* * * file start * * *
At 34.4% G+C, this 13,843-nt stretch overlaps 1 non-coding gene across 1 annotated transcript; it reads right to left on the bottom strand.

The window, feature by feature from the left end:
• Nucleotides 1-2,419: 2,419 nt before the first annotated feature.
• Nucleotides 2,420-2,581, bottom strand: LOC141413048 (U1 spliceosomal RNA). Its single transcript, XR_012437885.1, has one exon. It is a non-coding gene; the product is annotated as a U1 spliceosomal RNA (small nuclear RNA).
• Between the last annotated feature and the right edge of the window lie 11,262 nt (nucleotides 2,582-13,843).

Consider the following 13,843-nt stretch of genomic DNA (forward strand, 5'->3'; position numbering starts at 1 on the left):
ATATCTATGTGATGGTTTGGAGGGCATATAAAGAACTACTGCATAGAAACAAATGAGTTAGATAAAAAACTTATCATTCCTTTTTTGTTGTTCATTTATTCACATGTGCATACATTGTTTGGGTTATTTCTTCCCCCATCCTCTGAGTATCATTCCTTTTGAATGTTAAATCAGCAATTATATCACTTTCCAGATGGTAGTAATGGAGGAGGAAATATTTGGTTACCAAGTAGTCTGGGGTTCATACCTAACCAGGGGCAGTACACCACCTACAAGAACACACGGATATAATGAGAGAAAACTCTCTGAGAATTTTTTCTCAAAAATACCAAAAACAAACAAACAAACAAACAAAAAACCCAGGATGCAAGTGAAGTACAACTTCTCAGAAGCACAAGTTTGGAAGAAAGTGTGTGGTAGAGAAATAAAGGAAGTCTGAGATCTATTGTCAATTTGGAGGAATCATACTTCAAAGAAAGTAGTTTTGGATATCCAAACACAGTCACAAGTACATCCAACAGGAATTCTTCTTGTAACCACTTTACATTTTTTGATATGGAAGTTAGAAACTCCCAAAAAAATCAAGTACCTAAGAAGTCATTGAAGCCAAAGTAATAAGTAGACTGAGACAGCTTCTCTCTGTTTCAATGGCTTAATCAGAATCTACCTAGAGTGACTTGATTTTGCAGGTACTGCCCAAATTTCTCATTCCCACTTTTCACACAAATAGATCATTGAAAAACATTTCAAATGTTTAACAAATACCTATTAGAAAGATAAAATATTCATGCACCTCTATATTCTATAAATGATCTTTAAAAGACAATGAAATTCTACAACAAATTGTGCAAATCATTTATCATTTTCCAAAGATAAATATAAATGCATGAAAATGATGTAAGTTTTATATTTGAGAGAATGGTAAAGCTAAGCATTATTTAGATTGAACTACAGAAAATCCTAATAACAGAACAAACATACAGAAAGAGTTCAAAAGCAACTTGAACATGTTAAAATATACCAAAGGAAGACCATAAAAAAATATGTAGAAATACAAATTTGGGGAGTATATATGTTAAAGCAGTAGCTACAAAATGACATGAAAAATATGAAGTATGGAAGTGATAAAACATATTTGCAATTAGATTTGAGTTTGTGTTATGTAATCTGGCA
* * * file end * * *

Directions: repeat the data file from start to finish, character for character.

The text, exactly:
At 34.4% G+C, this 13,843-nt stretch overlaps 1 non-coding gene across 1 annotated transcript; it reads right to left on the bottom strand.

The window, feature by feature from the left end:
• Nucleotides 1-2,419: 2,419 nt before the first annotated feature.
• Nucleotides 2,420-2,581, bottom strand: LOC141413048 (U1 spliceosomal RNA). Its single transcript, XR_012437885.1, has one exon. It is a non-coding gene; the product is annotated as a U1 spliceosomal RNA (small nuclear RNA).
• Between the last annotated feature and the right edge of the window lie 11,262 nt (nucleotides 2,582-13,843).

Consider the following 13,843-nt stretch of genomic DNA (forward strand, 5'->3'; position numbering starts at 1 on the left):
ATATCTATGTGATGGTTTGGAGGGCATATAAAGAACTACTGCATAGAAACAAATGAGTTAGATAAAAAACTTATCATTCCTTTTTTGTTGTTCATTTATTCACATGTGCATACATTGTTTGGGTTATTTCTTCCCCCATCCTCTGAGTATCATTCCTTTTGAATGTTAAATCAGCAATTATATCACTTTCCAGATGGTAGTAATGGAGGAGGAAATATTTGGTTACCAAGTAGTCTGGGGTTCATACCTAACCAGGGGCAGTACACCACCTACAAGAACACACGGATATAATGAGAGAAAACTCTCTGAGAATTTTTTCTCAAAAATACCAAAAACAAACAAACAAACAAACAAAAAACCCAGGATGCAAGTGAAGTACAACTTCTCAGAAGCACAAGTTTGGAAGAAAGTGTGTGGTAGAGAAATAAAGGAAGTCTGAGATCTATTGTCAATTTGGAGGAATCATACTTCAAAGAAAGTAGTTTTGGATATCCAAACACAGTCACAAGTACATCCAACAGGAATTCTTCTTGTAACCACTTTACATTTTTTGATATGGAAGTTAGAAACTCCCAAAAAAATCAAGTACCTAAGAAGTCATTGAAGCCAAAGTAATAAGTAGACTGAGACAGCTTCTCTCTGTTTCAATGGCTTAATCAGAATCTACCTAGAGTGACTTGATTTTGCAGGTACTGCCCAAATTTCTCATTCCCACTTTTCACACAAATAGATCATTGAAAAACATTTCAAATGTTTAACAAATACCTATTAGAAAGATAAAATATTCATGCACCTCTATATTCTATAAATGATCTTTAAAAGACAATGAAATTCTACAACAAATTGTGCAAATCATTTATCATTTTCCAAAGATAAATATAAATGCATGAAAATGATGTAAGTTTTATATTTGAGAGAATGGTAAAGCTAAGCATTATTTAGATTGAACTACAGAAAATCCTAATAACAGAACAAACATACAGAAAGAGTTCAAAAGCAACTTGAACATGTTAAAATATACCAAAGGAAGACCATAAAAAAATATGTAGAAATACAAATTTGGGGAGTATATATGTTAAAGCAGTAGCTACAAAATGACATGAAAAATATGAAGTATGGAAGTGATAAAACATATTTGCAATTAGATTTGAGTTTGTGTTATGTAATCTGGCA